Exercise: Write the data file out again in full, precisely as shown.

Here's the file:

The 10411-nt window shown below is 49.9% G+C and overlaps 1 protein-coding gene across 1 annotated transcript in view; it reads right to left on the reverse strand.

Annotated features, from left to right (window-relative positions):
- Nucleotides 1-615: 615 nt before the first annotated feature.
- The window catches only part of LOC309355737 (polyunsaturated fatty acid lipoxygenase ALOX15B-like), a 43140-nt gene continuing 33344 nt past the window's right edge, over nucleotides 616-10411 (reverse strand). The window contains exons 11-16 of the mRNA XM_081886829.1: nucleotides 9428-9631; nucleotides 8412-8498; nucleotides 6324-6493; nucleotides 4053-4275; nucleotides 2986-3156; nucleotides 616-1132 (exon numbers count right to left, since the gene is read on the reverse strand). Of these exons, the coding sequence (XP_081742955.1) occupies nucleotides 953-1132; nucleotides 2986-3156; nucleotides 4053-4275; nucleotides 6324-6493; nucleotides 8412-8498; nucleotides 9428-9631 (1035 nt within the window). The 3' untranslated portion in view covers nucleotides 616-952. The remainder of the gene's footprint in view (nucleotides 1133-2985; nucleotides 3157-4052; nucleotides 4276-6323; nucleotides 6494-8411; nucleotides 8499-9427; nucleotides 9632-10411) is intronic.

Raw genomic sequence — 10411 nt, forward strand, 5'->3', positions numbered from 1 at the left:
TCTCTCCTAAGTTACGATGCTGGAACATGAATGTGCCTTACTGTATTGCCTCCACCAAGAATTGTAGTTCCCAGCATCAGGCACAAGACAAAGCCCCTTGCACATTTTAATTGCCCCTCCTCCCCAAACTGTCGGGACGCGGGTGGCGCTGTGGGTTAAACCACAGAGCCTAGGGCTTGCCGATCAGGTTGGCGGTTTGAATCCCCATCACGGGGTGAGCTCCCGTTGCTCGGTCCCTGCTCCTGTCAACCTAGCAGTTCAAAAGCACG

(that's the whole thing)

The 10411-nt window shown below is 49.9% G+C and overlaps 1 protein-coding gene across 1 annotated transcript in view; it reads right to left on the reverse strand.

Annotated features, from left to right (window-relative positions):
- Nucleotides 1-615: 615 nt before the first annotated feature.
- The window catches only part of LOC309355737 (polyunsaturated fatty acid lipoxygenase ALOX15B-like), a 43140-nt gene continuing 33344 nt past the window's right edge, over nucleotides 616-10411 (reverse strand). The window contains exons 11-16 of the mRNA XM_081886829.1: nucleotides 9428-9631; nucleotides 8412-8498; nucleotides 6324-6493; nucleotides 4053-4275; nucleotides 2986-3156; nucleotides 616-1132 (exon numbers count right to left, since the gene is read on the reverse strand). Of these exons, the coding sequence (XP_081742955.1) occupies nucleotides 953-1132; nucleotides 2986-3156; nucleotides 4053-4275; nucleotides 6324-6493; nucleotides 8412-8498; nucleotides 9428-9631 (1035 nt within the window). The 3' untranslated portion in view covers nucleotides 616-952. The remainder of the gene's footprint in view (nucleotides 1133-2985; nucleotides 3157-4052; nucleotides 4276-6323; nucleotides 6494-8411; nucleotides 8499-9427; nucleotides 9632-10411) is intronic.

Raw genomic sequence — 10411 nt, forward strand, 5'->3', positions numbered from 1 at the left:
TCTCTCCTAAGTTACGATGCTGGAACATGAATGTGCCTTACTGTATTGCCTCCACCAAGAATTGTAGTTCCCAGCATCAGGCACAAGACAAAGCCCCTTGCACATTTTAATTGCCCCTCCTCCCCAAACTGTCGGGACGCGGGTGGCGCTGTGGGTTAAACCACAGAGCCTAGGGCTTGCCGATCAGGTTGGCGGTTTGAATCCCCATCACGGGGTGAGCTCCCGTTGCTCGGTCCCTGCTCCTGTCAACCTAGCAGTTCAAAAGCACG